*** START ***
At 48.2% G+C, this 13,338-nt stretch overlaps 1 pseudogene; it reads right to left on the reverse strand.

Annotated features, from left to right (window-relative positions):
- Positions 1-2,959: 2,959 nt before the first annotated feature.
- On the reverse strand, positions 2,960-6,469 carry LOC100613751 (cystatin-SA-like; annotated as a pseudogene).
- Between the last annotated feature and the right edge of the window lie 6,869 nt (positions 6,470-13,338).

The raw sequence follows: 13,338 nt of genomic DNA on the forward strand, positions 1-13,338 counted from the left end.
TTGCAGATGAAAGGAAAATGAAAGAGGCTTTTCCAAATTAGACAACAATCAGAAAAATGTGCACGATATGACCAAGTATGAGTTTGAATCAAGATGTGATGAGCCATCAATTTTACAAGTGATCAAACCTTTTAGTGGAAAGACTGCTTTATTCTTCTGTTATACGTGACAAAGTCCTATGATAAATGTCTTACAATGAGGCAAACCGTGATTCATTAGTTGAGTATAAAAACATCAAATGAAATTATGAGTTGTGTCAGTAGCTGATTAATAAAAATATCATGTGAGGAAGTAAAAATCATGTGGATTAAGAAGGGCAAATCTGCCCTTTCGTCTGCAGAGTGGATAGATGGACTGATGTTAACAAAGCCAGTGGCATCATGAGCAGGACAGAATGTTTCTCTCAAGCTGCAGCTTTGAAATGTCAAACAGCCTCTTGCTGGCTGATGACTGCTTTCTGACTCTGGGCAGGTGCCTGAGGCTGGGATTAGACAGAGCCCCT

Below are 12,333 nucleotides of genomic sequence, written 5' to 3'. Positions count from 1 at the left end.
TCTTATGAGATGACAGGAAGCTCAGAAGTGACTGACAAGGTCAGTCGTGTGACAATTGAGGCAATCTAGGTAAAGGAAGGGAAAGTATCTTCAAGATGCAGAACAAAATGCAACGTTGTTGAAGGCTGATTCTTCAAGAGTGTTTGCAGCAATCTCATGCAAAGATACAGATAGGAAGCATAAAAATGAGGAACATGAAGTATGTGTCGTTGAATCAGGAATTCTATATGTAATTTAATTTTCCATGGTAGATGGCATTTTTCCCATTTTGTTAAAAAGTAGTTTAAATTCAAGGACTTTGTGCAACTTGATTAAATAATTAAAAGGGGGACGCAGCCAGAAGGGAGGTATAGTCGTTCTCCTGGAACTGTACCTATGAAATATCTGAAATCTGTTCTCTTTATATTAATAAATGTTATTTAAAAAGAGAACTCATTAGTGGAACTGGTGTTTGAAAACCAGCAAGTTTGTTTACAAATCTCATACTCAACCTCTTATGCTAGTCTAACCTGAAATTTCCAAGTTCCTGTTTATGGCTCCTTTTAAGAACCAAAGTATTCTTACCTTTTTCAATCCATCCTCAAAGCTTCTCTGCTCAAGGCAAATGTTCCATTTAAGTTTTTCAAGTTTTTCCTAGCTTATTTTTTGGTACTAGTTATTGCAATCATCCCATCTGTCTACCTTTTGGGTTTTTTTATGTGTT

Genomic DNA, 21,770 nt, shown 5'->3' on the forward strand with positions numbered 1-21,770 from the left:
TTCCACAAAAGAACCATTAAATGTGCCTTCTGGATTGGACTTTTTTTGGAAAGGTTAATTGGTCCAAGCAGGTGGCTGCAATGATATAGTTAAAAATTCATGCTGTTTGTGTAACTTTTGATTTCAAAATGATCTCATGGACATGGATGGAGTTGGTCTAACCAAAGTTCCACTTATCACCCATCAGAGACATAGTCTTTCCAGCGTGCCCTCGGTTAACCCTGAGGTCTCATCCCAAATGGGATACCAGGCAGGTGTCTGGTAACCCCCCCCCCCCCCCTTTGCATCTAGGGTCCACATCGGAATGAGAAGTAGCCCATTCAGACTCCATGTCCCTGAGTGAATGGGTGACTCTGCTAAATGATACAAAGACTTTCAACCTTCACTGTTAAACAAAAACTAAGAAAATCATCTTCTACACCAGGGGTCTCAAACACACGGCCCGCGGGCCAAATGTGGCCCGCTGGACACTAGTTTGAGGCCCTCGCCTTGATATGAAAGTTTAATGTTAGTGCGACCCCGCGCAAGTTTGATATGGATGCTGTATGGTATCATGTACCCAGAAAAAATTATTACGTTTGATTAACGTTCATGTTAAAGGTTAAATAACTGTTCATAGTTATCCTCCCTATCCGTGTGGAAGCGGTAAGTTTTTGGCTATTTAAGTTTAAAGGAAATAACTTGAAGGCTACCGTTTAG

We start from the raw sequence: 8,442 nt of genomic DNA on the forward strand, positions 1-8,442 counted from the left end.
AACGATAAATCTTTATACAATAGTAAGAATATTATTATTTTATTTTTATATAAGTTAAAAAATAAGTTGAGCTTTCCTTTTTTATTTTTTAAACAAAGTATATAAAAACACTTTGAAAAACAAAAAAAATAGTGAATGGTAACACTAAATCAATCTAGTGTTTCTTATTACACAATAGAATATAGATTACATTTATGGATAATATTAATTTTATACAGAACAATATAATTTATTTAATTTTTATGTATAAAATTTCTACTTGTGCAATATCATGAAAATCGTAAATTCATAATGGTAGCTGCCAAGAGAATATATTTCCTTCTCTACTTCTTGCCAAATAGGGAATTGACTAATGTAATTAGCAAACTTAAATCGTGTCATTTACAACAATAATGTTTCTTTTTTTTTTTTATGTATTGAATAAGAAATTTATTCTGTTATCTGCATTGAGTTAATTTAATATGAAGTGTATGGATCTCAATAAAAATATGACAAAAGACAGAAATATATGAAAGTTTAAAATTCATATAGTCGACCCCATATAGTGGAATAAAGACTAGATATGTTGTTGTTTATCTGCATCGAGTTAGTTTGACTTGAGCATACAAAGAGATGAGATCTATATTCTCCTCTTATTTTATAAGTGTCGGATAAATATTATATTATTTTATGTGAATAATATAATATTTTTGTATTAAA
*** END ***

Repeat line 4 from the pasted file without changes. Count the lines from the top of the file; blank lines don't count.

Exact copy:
- On the reverse strand, positions 2,960-6,469 carry LOC100613751 (cystatin-SA-like; annotated as a pseudogene).